The Russians are developing a space motorcycle, a technology-rigged vehicle that could enable quick space rides sometime in the distant future.
On Tuesday, 6 February, the Russian space agency Roscosmos posted a video detailing the weird motorcycle project. The idea is to develop a vehicle that would enable spacefarers to drive around in the cosmos, without the fear of floating away from their spacecraft and crew members.
The futuristic vehicle, as seen in the animated clip, would propel cosmonauts from point A to B but is nothing like the motorcycles we have known and seen.
There are no wheels and the whole thing appears more like a technology-rigged chair from a sci-fi movie featuring hand-controlled levers to change direction and a control box in between.
The astronaut strapped on the vehicle would then be able to use the whole thing and propel himself in whatever direction he wants.
While the idea of riding freely in zero gravity sure sounds interesting, there is no word on when a vehicle like this might become a reality.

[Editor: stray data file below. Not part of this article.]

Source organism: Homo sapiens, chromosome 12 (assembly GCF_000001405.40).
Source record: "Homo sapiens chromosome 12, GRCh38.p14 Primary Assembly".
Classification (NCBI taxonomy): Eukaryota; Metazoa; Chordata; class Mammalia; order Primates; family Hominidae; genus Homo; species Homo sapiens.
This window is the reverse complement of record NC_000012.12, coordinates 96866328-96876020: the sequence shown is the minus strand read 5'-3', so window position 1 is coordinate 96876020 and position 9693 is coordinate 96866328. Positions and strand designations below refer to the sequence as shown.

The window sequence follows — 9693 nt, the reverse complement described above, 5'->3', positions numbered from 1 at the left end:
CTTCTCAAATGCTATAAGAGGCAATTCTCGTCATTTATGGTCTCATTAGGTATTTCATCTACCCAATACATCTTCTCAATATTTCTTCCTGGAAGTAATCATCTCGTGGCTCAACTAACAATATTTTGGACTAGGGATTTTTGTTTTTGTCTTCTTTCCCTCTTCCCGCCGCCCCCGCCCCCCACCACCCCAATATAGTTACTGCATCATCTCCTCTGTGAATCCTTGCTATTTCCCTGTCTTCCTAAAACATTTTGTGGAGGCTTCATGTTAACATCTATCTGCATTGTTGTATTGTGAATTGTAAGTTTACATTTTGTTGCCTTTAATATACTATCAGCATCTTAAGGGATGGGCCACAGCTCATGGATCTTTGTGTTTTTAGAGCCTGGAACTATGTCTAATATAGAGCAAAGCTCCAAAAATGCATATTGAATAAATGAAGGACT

The Russians have been working on this tech since the 1960s but have made little headway. The first prototypes were developed by Tomilino-based manufacturer Zvedza and since then, the project has been stalled due to one reason or another, Motherboard reported.
In the past few decades, several technologies for tether-less spacewalks have been unveiled including Nasa's manned manoeuvring unit (MMU) which gave away brilliant views of the iconic untethered spacewalk from 1984. The Russians too developed a manoeuvrable 21KS unit but that wasn't as successful as they thought it would be.
The project could have been shuttered, but as Roscosmos says in the description of the video, "the work continues". There is still a possibility that we may get to see the space motorcycle in action sometime in the future, especially considering the fact that Russia is already planning paid spacewalks for tourists and a five-star hotel at the ISS.